Williams v. Delo

Filing 18

MEMORANDUM AND ORDER re: 7 MOTION to Vacate 5 Judgment - (Case), filed by Plaintiff Ernest Cornelius Williams. IT IS HEREBY ORDERED that petitioner's motion for relief from judgment under Rule 60(b) [ECF No. 7] is DENIED. Signed by District Judge John A. Ross on 3/31/14. (ARL)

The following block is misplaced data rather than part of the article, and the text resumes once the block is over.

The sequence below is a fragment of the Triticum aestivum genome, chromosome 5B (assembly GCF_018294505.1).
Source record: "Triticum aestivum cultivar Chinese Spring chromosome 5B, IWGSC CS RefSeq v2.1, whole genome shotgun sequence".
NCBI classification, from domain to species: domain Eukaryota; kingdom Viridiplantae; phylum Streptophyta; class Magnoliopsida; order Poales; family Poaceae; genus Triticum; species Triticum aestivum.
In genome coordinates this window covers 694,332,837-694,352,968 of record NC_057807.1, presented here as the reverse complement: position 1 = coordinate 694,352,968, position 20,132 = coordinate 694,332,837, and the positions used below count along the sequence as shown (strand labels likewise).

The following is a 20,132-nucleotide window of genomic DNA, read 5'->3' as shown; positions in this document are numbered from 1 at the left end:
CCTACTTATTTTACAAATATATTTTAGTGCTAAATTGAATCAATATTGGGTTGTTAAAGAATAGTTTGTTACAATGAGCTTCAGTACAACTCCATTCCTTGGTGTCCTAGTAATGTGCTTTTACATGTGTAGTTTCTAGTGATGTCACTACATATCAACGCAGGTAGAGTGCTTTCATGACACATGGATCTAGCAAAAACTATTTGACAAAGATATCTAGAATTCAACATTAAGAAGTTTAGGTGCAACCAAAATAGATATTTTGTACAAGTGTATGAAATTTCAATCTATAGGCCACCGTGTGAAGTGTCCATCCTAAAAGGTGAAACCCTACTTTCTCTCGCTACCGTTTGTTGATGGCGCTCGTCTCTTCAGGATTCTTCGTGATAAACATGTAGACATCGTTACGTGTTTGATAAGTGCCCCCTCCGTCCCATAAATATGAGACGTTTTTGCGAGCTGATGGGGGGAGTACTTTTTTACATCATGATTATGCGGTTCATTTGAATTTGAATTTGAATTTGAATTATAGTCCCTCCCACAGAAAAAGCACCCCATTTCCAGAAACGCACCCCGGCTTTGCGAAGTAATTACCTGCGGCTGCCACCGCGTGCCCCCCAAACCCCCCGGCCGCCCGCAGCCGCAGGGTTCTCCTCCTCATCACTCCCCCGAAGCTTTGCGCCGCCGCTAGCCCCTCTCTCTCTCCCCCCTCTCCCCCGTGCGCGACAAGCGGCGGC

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UNITED STATES DISTRICT COURT EASTERN DISTRICT OF MISSOURI EASTERN DIVISION ERNEST CORNELIUS WILLIAMS, Petitioner, TROY STEELE, Respondent, ) ) ) ) ) ) ) ) ) No. 4:90CV239 JAR MEMORANDUM AND ORDER This matter is before the Court on Petitioner’s motion for relief from judgment under Rule 60(b) of the Federal Rules of Civil Procedure. Having reviewed the motion and the relevant case law, the Court has concluded that Petitioner is not entitled to relief. Background On February 16, 1982, Petitioner was convicted of capital murder by a jury. He was sentenced to life imprisonment without eligibility for probation or parole for fifty years. He is currently incarcerated in Potosi Correctional Center. Petitioner filed his first federal petition for writ of habeas corpus pursuant to ' 2254 on February 9, 1990. Williams v. Delo, 4:90CV239 ELF (E.D. Mo.). The Court denied habeas relief with prejudice on March 16, 1992, and on March 4, 1993, the Eighth Circuit Court of Appeals denied Petitioner a certificate of probable cause. Id. Petitioner filed the instant motion under Rule 60(b) on January 17, 2013. Petitioner alleged ineffective assistance of state postconviction relief counsel excused the procedural default of his federal habeas claim in light of Martinez v. Ryan, 132 S. Ct. 1309 (2012) (ineffective assistance in initial-review collateral proceeding on claim of ineffective assistance at 1 trial may provide cause for procedural default in federal habeas proceeding). This Court concluded that the motion should be treated as a successive habeas action, and the Court dismissed it. See Williams v. Delo, 4:13CV137 JAR (E.D. Mo.). The United States Court of Appeals for the Eighth Circuit reversed, finding that the motion was a “true Rule 60(b) motion” under Gonzalez v. Crosby, 545 U.S. 524, 532 & n.4 (2005) (Rule 60(b) motion should not be treated as successive habeas motion if it asserts previous ruling precluding a merits determination, such as denial for procedural default, was wrong). Williams v. Delo, No. 13-2058 (8th Cir. Sept. 23, 2013). Accordingly, this Court ordered that the motion be filed in this action, and the Court ordered the state to respond to the motion. The state filed a Response (ECF No. 13) and the Petitioner filed a Reply (ECF No. 17). Based upon the briefing and case law, the Court finds that Petitioner is not entitled to relief as a matter of law. Discussion A. Martinez was not an “exceptional” circumstance under Rule 60(b) ARule 60(b) authorizes relief in only the most exceptional of cases.@ Int=l Bhd. of Elec. Workers, Local Union No. 545 v. Hope Elec. Corp., 293 F.3d 409, 415 (8th Cir. 2002). The question in this action is whether a subsequent change in law, such as Martinez, constitutes an “exceptional” circumstance warranting relief in this long-closed habeas action. It is not. In Gonzalez, the Court explained that extraordinary circumstances for the purposes of Rule 60(b) “will rarely occur in the habeas context.” 545 U.S. at 535. The Court held that a subsequent “change in the interpretation of the AEDPA statute of limitations” by the Court did not constitute an extraordinary circumstance warranting relief under Rule 60(b). Id. at 536 (“It is hardly extraordinary that subsequently, after petitioner’s case was no longer pending, this Court 2 arrived at a different interpretation . . . not every interpretation of the federal statutes setting forth the requirements for habeas provides cause for reopening cases long since final.”). In Adams v. Thaler, 679 F.3d 312 (5th Cir. 2012), the Fifth Circuit squarely addressed the issue of whether the Court’s decision in Martinez constituted an exceptional circumstance warranting relief under Rule 60(b). The court examined its own precedent as well as the Gonzalez decision and found that it did not. Id. at 320 (“Because the Martinez decision is simply a change in decisional law and is ‘not the kind of extraordinary circumstance that warrants relief under Rule 60(b)(6),’ Adams’s 60(b)(6) motion is without merit.”). The Ninth Circuit came to the same conclusion in Lopez v. Ryan, 678 F.3d 1131 (9th Cir. 2012). 678 F.3d at 1135-37 (although Martinez constituted a “remarkable” development in the law, it was not so extraordinary as to warrant Rule 60 relief). The district courts that have examined this issue have also “concluded that Martinez fails to amount to ‘extraordinary circumstances’ warranting relief.” West v. Carpenter, 2013 WL 5350627 (E.D. Tenn. 2013) (collecting cases). This Court agrees with the Fifth and Ninth Circuits that the decision in Martinez did not constitute an extraordinary circumstance justifying relief under Rule 60(b), because subsequent changes in law are not extraordinary. As a result, the motion is without merit. B. Petitioner’s Motion Fails Under Martinez Even if the Court were to consider Petitioner’s Rule 60(b) motion, Martinez does not afford him relief. First, “[t]o overcome the default, a prisoner must also demonstrate that the underlying ineffective-assistance-of-trial-counsel claim is a substantial one, which is to say that the prisoner must demonstrate that the claim has some merit.” Martinez, 132 S. Ct. at 1318. Second, the petitioner must show whether there are “extraordinary circumstances” at work in the 3 present case, to justify the reopening of his final judgment denying habeas corpus relief. See Gonzalez, 545 U.S. at 529. In his Motion, Petitioner alleges that he received ineffective assistance of post-conviction counsel in three places in his Petition. (ECF No. 7, ¶4 (citing ECF No. 1 at 4, 18, 36)).1 Page four of the original petition contained only the procedural history of the case and does not contain an independent claim for relief. Page eighteen of the Petition concerns Ground 3, where Petitioner claims that he received ineffective assistance of his trial counsel. (ECF No. 1 at 12-20.) Petitioner raised this issue in his pro se 27.26 motion and it was considered. (ECF No. 3 at 9; PCR Motion at 8(c) and 9(c); October 2, 1986 Findings of Fact, Conclusions of Law and Order.) Petitioner’s 27.26 appellate counsel, however, failed to appeal this issue. By failing to raise this in his points on appeal, although it was raised in his Rule 27.26 motion, Petitioner waived this issue. See Gilmore v. Armontrout, 861 F.2d 1061, 1065 (8th Cir. 1988); Stokes v. Armontrout, 851 F.2d 1085, 1092 (8th Cir.1988) (Missouri petitioner's failure to raise claim on appeal from the denial of his state post-conviction motion erected a procedural bar to federal habeas review). Thus, Petitioner’s claim in Ground 3, if any, is for ineffectiveness of post-conviction appellate counsel. Ineffective post-conviction appellate counsel, however, cannot overcome a default under Martinez. See Arnold v. Dormire, 675 F.3d 1082, 1087 (8th Cir. 2012)(“Martinez offers no support, however, for the contention that the failure to preserve claims on appeal from a postconviction proceeding can constitute cause.”). Therefore, Petitioner has no claim under Martinez for ineffectiveness of his post-conviction appellate counsel. The Court finds that there are no extraordinary circumstances relating to this ground. 1 In his Reply, Petitioner refers to Ground 8, but that was not raised in his Rule 60(b)Motion and cannot be raised for the first time on appeal. 4 Next, in Ground 15 on page thirty-six of the Petition (ECF No. 1 at 36), Petitioner argues that the trial court erred by admitting into evidence a .38 caliber gun (Exhibit 42) that was not connected to the offense for which he was on trial and which was evidence of a separate crime. The Court previously held that Petitioner defaulted Ground 15 when he did not present it to the trial court and it was not properly preserved for review. (ECF No. 4 at 5.) As Petitioner notes, this issue was not raised on his direct appeal. (ECF No. 1 at 36.) Petitioner claims that he attempted to present this issue in his post-conviction relief motion under Rule 27.26 by requesting that his 27.26 counsel amend his pro se motion to include it therein, but his postconviction counsel failed to present it and no amended 27.26 motion was filed, despite Petitioner’s request. (Id.) Infective assistance of post-conviction trial counsel, however, was not the cause for this default. Rather, the default occurred long before the post-conviction trial court proceeding. See ECF No. 4 at 5-6 (noting that the state court found that this claim was not properly before the court and the claim was, therefore procedurally barred). Therefore, this claim does not fall within the rubric of Martinez. Petitioner is not entitled to extraordinary relief, and the Court dismisses this claim. In addition, the Missouri Court of Appeals considered the substantive basis of Ground 15 on appeal. The Court of Appeals held that it was not error to present the gun during his trial, even if it was evidence of a separate crime, because it related to the crime in the instant case. “The general rule that evidence of a separate crime is not admissible has several well established exceptions, including ‘multiple crimes so related to each other that proof of one tends to establish proof of the other.’” State v. Williams, 659 S.W.2d 309, 312 (Mo. Ct. App. 1983)(quoting State v. Frazier, 550 S.W.2d 590, 596 (Mo.App.1977)). The Court of Appeals held that the “defaced serial number on the gun was a material fact relevant to the identification of the murder weapon 5 as well as to other elements of the crime, such as p preparation a consciousness of g and guilt.” Williams 659 S.W. 2d at 312. The Court agrees and holds that t s, this was not an unreason nable applicatio of clearly established law and Wi on y d illiams is no entitled to extraordinar relief. ot ry Final lly, the Cou finds tha Petitioner has failed to allege any prejudi due to these urt at r d ice purported deficiencie As previo d es. ously stated, in order to s state a Marti inez claim, t claim mu be the ust substanti ial. Here, Petitioner pro ovides no in ndication tha the result of his trial w at would have been different had these er rrors not occ curred. See Strickland v Washingto 466 U.S. 668, 687, 104 S. v. on, L 74 This require showing t es that counsel errors we so l's ere Ct. 2052, 2064, 80 L. Ed. 2d 67 (1984)(“T a e dant of a fa trial, a tr whose r air rial result is relia able.”). For this r serious as to deprive the defend additiona reason, the Court denies Petitioner 60(b) Mo al e r’s otion. Accordingly, A IT IS HERE T EBY ORDE ERED that petitioner’s motion for relief from judgment u p m under Rule 60(b [ECF No. 7] is DENI b) . IED. Dated this 31st day of Ma D arch, 2014. JOHN A ROSS A. UNITED STATES DISTRICT JUDGE D S T 6